3rd March 2009

Match time: 10am

Call time for Ramiz Raja: 7:45am

I live in Model Town in Lahore. It’s merely a 10-minute drive in the morning from home to Gaddafi Stadium through the Liberty roundabout you see!

Had I lived farther, my call time would have been earlier.

Had I lived farther, I would have been at Liberty earlier. Maybe, at the same time when the Sri Lanka team and officials were under attack and cricket in Pakistan was being muffled for years to come.

On the morning of 3 March 2009, I was preparing to leave home to commentate on the third day’s play, when at the gate, my driver mentioned to me a couple of blast-like sounds he thought he had heard.

Dismissing his observation, I got into the car and told him to get a move on. But he had heard right. The team was shot at, the officials injured, a brave heroic bus driver had prevented a bigger carnage, the tour scrapped midway, a nation bruised and shell-shocked, a cricketing fabric destroyed and Pakistan forced to shut shop.

That was the beginning of the end of international cricket in Pakistan.

Lahore is my hometown. I have lived and played all my cricket here. My father played his club cricket at the Lahore Gymkhana, my elder brother Wasim Raja was Lahore's favourite child. Wasim and I have a stand at the stadium named after us ----I live and breathe Lahore.

To have something you take for granted snatched away from you suddenly under tragic circumstances is a shock. For me that was cricket.

Karachi, Faisalabad, Sialkot, Multan, Rawalpindi, Peshawar, Quetta ...... tremors of this event were felt throughout the country and left in its wake devastated players, forlorn fans and a collapsed administration.

With the passage of time, cricketing wilderness set in across the country. Stadia were empty, fans were deprived of the game they loved, players were frustrated, I was in anguish. The glue that held the nation together had come unstuck. Cricket was off the radar.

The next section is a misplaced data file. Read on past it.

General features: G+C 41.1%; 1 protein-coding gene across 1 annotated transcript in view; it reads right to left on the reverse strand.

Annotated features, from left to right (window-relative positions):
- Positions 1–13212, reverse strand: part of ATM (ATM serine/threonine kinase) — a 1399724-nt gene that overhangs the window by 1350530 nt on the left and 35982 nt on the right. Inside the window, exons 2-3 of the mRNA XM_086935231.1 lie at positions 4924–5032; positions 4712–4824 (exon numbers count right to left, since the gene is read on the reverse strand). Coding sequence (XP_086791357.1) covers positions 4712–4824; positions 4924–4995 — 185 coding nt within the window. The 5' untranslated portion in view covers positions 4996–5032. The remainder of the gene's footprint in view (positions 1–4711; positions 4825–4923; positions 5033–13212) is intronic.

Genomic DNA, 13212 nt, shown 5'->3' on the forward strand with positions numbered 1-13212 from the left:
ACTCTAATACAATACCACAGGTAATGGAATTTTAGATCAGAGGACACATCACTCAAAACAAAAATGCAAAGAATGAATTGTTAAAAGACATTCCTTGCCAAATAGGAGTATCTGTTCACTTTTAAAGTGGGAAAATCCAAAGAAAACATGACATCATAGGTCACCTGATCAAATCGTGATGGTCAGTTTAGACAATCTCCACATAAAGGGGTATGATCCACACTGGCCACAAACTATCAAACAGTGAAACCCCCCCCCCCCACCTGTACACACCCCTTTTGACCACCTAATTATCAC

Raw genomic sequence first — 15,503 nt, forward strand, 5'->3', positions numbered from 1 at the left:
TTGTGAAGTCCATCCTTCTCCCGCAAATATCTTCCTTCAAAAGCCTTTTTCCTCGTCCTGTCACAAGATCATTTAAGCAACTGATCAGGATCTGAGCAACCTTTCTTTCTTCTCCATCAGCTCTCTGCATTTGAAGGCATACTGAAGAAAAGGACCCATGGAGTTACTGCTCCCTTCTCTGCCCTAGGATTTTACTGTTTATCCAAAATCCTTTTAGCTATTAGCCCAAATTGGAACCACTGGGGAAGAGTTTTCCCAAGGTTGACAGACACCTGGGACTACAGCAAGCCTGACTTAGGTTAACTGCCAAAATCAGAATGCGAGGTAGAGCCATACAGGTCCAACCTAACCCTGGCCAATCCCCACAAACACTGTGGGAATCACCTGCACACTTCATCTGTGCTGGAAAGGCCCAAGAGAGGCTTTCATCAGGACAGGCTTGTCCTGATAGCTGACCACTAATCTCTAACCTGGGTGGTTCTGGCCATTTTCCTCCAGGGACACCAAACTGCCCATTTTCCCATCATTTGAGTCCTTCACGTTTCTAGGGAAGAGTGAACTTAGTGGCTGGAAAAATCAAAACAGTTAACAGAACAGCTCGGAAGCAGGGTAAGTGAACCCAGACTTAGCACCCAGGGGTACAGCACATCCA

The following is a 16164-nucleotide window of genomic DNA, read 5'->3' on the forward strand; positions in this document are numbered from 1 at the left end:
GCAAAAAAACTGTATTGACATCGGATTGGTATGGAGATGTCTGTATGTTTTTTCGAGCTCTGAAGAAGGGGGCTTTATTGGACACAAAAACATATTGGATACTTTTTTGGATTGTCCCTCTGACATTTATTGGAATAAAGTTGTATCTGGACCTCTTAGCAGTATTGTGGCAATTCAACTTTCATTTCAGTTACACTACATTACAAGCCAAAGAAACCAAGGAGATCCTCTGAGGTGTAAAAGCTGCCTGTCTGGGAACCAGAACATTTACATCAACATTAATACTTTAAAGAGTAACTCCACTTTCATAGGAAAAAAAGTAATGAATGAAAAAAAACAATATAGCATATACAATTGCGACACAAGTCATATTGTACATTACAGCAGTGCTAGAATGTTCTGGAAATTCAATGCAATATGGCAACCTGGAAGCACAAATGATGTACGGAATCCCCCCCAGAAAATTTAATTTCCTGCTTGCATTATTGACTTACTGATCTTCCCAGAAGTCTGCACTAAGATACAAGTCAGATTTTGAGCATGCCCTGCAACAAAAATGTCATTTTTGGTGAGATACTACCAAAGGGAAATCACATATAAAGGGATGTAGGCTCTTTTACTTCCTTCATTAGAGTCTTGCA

It affected the national psyche and perceptions about Pakistan as a safe country for cricket grew murky. But naturally, it gave way to an emotional and economic meltdown.

So, when a World XI is announced to tour Pakistan, it is just not a cricket tour. Given the circumstances it, can never be just that. It signifies that the cricketing fraternity will not let Pakistan be left behind.

The tour by the World XI will hopefully lead to resumption of a regular international cricket calendar in Pakistan. Credit must go to the players and the ICC for braving perceptions and possible personal pleadings by family and friends to look at the larger picture. The larger picture being - you need us, we need you. That is the only essential for cricket to survive.

Pakistan made a strong case for bringing world cricket back home by playing impressively out of home. Wins in the UAE, rising to No.1 in Tests, two successful editions of the PSL, and a frustrating-to-a-magical run at the ICC Champions Trophy - take a bow Pakistan!

Without playing at home in front of passionate fans, no idols to watch live at home for youngsters, lack of lucrative sponsorships and players battling their own mental demons- Pakistan was determined to ride through all these storms and more and see through the resolve of getting cricket back home. The efforts paid off.

The tour by the Zimbabwe team in 2015 and the successful final of the PSL this year at Lahore were fledgling signs that the cricketing world was opening up to Pakistan again. The PSL exposed the international fraternity to the frustration and helplessness of the Pak players, especially the young apprentices, who were being wronged by a situation which was neither of their choice nor their making.

The world was ready to rally behind one of its core members.

Not many would know of the persistence that went into bringing the game back to the country. I was a member of the Pakistan Task Team launched in 2009 to ensure the country stayed afloat. I know of its continuous engagement with various quarters and understand how I again have the opportunity of commentating from the box I so love!

The barren cricket terrain of Pakistan is soon to be watered again. Like a farmer who after having prepared the field and sowed the seeds can now look forward to enjoying the fruits of his hard labour, Pakistan cricket too will soon be reaping the benefits of its hard slog over the past eight years.

12th Sept 2017

Match time: 7:00pm

Call time Ramiz Raja 4:30pm

You see, I live just 10 minutes away from Gaddafi Stadium through Liberty roundabout!!!!